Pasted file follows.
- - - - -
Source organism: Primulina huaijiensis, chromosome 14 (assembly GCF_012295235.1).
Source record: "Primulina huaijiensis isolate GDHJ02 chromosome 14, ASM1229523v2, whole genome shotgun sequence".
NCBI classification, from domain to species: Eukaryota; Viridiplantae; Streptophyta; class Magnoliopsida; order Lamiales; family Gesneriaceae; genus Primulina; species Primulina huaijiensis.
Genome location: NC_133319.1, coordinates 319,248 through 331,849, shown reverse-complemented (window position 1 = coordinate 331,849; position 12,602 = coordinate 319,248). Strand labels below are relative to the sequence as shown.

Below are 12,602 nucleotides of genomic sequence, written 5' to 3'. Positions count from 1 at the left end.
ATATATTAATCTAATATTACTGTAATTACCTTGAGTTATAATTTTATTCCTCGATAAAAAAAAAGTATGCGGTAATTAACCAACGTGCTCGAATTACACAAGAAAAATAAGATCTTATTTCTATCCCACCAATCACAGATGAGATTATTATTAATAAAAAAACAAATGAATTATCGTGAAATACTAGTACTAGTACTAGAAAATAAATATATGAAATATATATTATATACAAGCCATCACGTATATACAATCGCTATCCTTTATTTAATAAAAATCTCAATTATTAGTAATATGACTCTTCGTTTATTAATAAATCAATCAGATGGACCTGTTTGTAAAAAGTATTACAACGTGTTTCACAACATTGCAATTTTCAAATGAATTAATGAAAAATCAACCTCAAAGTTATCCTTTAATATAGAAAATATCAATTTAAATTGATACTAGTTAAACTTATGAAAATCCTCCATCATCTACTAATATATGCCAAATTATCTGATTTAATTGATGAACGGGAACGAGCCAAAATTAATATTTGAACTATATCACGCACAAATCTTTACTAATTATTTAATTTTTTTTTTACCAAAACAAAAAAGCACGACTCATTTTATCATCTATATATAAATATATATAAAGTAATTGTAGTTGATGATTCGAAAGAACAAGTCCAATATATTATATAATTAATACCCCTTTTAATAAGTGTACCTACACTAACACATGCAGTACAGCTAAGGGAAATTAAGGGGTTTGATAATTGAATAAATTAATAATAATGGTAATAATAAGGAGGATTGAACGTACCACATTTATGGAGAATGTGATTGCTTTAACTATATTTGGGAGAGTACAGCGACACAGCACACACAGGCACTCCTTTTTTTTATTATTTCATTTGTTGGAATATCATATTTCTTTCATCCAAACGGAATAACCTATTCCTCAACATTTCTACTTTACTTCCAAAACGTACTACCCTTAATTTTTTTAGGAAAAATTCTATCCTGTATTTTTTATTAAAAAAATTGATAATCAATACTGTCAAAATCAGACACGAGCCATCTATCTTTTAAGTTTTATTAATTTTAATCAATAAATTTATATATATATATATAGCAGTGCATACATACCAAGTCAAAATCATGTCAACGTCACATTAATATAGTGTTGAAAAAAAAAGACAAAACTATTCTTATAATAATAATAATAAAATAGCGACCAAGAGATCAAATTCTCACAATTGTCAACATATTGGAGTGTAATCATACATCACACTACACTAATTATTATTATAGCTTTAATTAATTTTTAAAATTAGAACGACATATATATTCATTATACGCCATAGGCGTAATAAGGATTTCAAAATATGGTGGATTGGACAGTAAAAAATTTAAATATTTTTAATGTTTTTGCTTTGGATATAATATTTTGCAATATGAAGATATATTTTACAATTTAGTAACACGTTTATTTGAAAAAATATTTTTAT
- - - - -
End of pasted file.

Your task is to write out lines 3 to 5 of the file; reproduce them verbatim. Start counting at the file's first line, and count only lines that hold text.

NCBI classification, from domain to species: Eukaryota; Viridiplantae; Streptophyta; class Magnoliopsida; order Lamiales; family Gesneriaceae; genus Primulina; species Primulina huaijiensis.
Genome location: NC_133319.1, coordinates 319,248 through 331,849, shown reverse-complemented (window position 1 = coordinate 331,849; position 12,602 = coordinate 319,248). Strand labels below are relative to the sequence as shown.

Below are 12,602 nucleotides of genomic sequence, written 5' to 3'. Positions count from 1 at the left end.